The Ancient Heritage Spots
The Mind Blowing...... Indian Art..
Heritage - if one thinks of our ancient heritage , we will definetly feel so proud that our heart pounds. In this section we try to bring some great heritage sites of India.
The story of art is the story of humankind: of human perceptions and thoughts. From the early river valley civilisation onwards, we see the foundations of the art of one of the oldest civilisations of the world. We see a vision of the world and the roots of a culture that has survived for more than 5,000 years. It is a culture based upon the belief of an underlying unity of the whole of creation. Joyous surrender to the natural order, rather than assertion and control over the forces around us, mark the vision of life and art in the centuries to come.
The sites which are definetly engineering marvels stood testing times of climate, enemies , invaders , vandalizers... are eye openers with many stories to tell. The rich marvelous sculptures with a well defined delicacy and supremacy will question wheter the technology has improved in modern times or disappeared.
For the Indian sculptor, the Grace of divinity is everywhere. The stone before him contains the image of the Divine, and it is for him to but remove the outward aspects and to release that form that is within. It is not only a personal joy of discovery and creation, it is also one of sharing the beauty inherent in the world with others.
The creation of art in India has been a process of meditation: a process of a life spent in worship and discovery. The creation of the beauty of form is for the sculptor a joyous rediscovery each time of the glory and beauty that is divine. The sculpture of India is naturalistic in a vastly different way from the art that attempts to portray only the transitory shapes of the objects of the world. Here, naturalism is the expression of that sense that moves beneath the surface of objects, that inner being of trees, animals and people: the spirit that moves the whole of creation. As ego and belief in one’s identity is considered to be an illusion of our limited sensibilities, the focus is never on the individual. For about a thousand years in early times, vast quantities of art was produced in India. This depicted deities, mythical creatures, animals, plants, trees, forms that combined these beings in a great harmony, and also common men and women. Yet this art never depicted the kings who patronised it. Nor was the name of the artist mentioned. According to Chitrasutra, the treatise on art-making, personalities are too unimportant to be depicted in art. The purpose of art is a noble one: to show the eternal beyond the ephemeral.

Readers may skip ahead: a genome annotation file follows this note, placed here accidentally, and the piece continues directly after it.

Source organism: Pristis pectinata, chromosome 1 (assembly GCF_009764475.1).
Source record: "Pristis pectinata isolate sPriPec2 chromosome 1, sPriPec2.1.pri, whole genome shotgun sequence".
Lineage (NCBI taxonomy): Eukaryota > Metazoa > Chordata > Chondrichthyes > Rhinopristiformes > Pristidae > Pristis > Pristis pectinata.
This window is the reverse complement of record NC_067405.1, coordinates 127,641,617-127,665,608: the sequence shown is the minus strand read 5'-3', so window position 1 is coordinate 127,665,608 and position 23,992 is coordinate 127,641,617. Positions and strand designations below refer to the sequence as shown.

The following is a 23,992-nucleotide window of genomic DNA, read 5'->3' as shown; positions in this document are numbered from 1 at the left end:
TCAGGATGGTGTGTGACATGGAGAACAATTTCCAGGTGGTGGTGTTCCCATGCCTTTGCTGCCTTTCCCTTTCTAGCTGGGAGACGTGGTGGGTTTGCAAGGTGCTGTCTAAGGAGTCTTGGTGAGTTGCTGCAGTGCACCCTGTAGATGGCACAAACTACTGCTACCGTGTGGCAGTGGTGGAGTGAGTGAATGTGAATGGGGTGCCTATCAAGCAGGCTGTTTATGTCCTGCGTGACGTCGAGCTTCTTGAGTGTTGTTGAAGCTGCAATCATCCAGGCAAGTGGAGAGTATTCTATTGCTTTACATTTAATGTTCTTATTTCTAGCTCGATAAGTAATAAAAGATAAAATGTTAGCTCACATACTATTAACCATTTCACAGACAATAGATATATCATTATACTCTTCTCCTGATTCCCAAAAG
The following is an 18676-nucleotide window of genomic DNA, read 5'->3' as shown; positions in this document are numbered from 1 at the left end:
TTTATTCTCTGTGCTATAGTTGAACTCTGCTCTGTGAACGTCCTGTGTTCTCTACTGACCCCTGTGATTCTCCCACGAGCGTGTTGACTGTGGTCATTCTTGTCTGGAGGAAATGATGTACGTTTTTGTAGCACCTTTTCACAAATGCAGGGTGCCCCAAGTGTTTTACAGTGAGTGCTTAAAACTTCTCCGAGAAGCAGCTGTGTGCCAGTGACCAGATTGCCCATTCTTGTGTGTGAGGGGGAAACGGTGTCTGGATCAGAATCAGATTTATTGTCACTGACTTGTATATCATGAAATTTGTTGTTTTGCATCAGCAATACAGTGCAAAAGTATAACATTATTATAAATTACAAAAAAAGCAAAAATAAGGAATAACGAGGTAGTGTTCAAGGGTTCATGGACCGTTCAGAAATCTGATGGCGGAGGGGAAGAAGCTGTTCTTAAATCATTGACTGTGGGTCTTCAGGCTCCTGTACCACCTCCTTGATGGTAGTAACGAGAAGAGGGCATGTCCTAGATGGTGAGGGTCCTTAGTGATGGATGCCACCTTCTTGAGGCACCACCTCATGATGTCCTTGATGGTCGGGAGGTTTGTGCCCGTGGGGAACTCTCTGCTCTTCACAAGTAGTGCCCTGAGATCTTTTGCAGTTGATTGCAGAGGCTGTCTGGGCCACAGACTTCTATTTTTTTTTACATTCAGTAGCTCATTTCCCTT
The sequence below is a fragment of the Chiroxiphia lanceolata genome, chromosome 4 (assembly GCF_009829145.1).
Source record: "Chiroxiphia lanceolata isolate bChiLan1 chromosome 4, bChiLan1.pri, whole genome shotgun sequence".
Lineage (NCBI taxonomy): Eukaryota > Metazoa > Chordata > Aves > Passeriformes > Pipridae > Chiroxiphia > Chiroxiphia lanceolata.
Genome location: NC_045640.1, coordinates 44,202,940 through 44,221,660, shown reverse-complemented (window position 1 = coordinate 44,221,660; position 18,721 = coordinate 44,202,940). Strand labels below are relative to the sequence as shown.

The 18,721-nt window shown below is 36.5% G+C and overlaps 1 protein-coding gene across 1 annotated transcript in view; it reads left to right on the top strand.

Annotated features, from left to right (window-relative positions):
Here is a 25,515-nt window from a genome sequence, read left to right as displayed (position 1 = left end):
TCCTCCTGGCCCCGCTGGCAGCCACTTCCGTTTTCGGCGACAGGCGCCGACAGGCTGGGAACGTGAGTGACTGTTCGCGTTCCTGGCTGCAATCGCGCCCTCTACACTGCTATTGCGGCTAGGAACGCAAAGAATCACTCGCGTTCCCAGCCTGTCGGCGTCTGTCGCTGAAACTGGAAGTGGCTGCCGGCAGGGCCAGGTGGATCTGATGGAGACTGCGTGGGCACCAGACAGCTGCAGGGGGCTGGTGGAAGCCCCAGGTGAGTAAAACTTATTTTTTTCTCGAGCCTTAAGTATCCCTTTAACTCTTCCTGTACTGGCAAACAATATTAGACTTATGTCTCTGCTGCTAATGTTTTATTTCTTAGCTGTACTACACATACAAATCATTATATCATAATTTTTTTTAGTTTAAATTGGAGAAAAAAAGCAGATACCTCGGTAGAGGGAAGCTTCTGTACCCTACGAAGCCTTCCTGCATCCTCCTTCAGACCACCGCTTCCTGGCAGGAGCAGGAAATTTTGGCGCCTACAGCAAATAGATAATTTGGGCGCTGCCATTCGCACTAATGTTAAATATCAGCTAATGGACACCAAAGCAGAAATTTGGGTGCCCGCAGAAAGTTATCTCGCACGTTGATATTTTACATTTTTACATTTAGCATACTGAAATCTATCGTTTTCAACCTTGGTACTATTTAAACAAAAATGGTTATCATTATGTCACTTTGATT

In the fourth millennium B.C., one of the earliest civilisations of the world was developing in the river valleys of the Indian subcontinent. The basic cause for this was the growth of agriculture. Instead of fighting for survival, people could now begin to improve their lives. The first sites of this civilisation were discovered in the basin of the Indus river, and the name Indus Valley civilisation has remained. However, hundreds of other sites have been found in recent decades over a vast area, including coastal Gujarat, Maharashtra and eastwards up to Uttar Pradesh. Estimations of the area covered by this civilisation vary from 1.2 million square kilometres to 2.5 million sq km. In any case, it was by far the largest area of any civilisation in the world at that time. There was a sophisticated concept of town planning. The cities that have been excavated reveal that there were well-planned grids with broad main roads and smaller lanes intersecting at right angles. There were large networks of hundreds of wells, which supplied water to the residents. A sophisticated drainage system was in existence and even the smallest houses were connected to it. Houses were made of fired clay bricks. The standardised dimensions of these bricks, found in the many cities across this civilisation, are remarkable. The houses had several storeys. Excavations across this culture have not revealed evidence of military forces or weaponry for warfare. While the art of other civilisations has many images of prisoners, monuments to war victories and of other activities related to warfare, the art of the Indus Valley has not a single such depiction.
In the first of our Heritage Sites .. we provide information about Hampi - the UNESCO world heritage site